The more elegant the hotel, the less I sleepRobin Ince's Horizons Tour Diary
We all ache this morning, for some it is just the exercise in the park, for others, it is the extra Guinness they had before bed.
I find the more elegant the hotel, the less I sleep, as if my body is saying, “you should not be here, there is a Premier Inn just down the road.”
I dreamt of loosening teeth and being in a play where I knew none off the lines. I sat there saying nothing, wondering if I should just stand up from the red armchair I was in and tell the audience, “I am so sorry, I have no idea what is going on.” My one line in act one is “Shit!”, which I don’t think I deliver well. In the interval, I get into a fight with an actor in the corridor and throw his glasses to the floor. Our fight is not impressive.
Breakfast is a slow affair.
I write a little and then we are off to Belfast with Paul, an excellent driver who has a keen knowledge of Dublin’s history, so every journey is an education.
Once at Belfast, Brian goes for a snooze and I decide to visit No Alibis, a fabulous bookstore that always tempts me. I sign all the stock of my book (which is currently one copy as, I am glad to hear, they have sold the rest). Later, I see three schoolboys looking at my book, which gives me the chance to create a scene.
“I recommend that book”
“Have you read it?”
“I wrote it”
After this display of being a dick, I recommend someone else’s book instead.
John Higgs, author of brilliant books on Blake and The KLF, has a knack for creating synchronicity/coincidence (you choose), so it is not surprise that, by chance, his mother in law is in the shop. We chat excitedly about John’s new book and I probably talk too much. I imagine she was beginning to think, “I only wanted to say hello”.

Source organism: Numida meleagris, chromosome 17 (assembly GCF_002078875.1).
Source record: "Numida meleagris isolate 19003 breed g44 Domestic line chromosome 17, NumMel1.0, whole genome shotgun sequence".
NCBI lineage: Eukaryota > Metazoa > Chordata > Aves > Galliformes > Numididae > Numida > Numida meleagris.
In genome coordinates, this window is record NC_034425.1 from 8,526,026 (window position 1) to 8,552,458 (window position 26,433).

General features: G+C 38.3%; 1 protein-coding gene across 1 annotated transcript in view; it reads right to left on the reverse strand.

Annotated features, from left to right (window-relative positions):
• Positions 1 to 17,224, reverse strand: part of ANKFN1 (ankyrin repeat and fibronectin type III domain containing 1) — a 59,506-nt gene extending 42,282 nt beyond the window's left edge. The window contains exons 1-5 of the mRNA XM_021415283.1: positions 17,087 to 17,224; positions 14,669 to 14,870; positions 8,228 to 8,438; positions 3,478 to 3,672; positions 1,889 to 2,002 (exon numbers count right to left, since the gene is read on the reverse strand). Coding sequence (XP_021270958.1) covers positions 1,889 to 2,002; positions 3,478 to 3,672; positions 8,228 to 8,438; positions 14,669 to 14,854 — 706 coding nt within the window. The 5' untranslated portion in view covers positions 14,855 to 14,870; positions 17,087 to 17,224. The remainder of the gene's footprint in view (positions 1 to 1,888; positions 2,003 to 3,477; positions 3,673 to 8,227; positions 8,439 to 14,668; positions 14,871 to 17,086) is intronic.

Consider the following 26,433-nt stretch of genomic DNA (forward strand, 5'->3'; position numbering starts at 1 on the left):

David at No Alibis Bookshop very kindly gives me a present – a copy of the new book of Radiohead artwork signed by Thom Yorke (who has an excellent signature with a jelly monster M) and Stanley Donwood. I must always buy a book when in an indie, but need to travel light, so buy a small Thames and Hudson book on Revolutionary women photographers (1937 to 1970).
I promise to return for an event about Bibliomaniac in 2023.
Starting my walk back to the hotel, I encounter an Oxfam Bookshop almost immediately. As I walk in, a man is haggling for some books.
“No, not free”
A pause, he talks overtly with his friend.
“no, not free”
This goes on for a while. When the man leaves empty-handed, the staff chat.
“Was he poor or homeless?”
“No, that man is my dentist.”
I pick up a copy of Judith Butller’s Gender Trouble. I think I might have it already, but the money goes to Oxfam so it doesn’t matter. I can pass it on. There is also a book about Bill Hicks celled One Consciousness about the ideas and philosophies and drugs that inspired him. I notice they have a copy of the Infinite Monkey Cage book, so take that to the counter too and ask if they would like me to sign it. We get chatting as I do that and I offer them tickets to tonight’s show believing we have some spare. (I also buy the Big Cartoon Book of Death, which I also think I own, but…)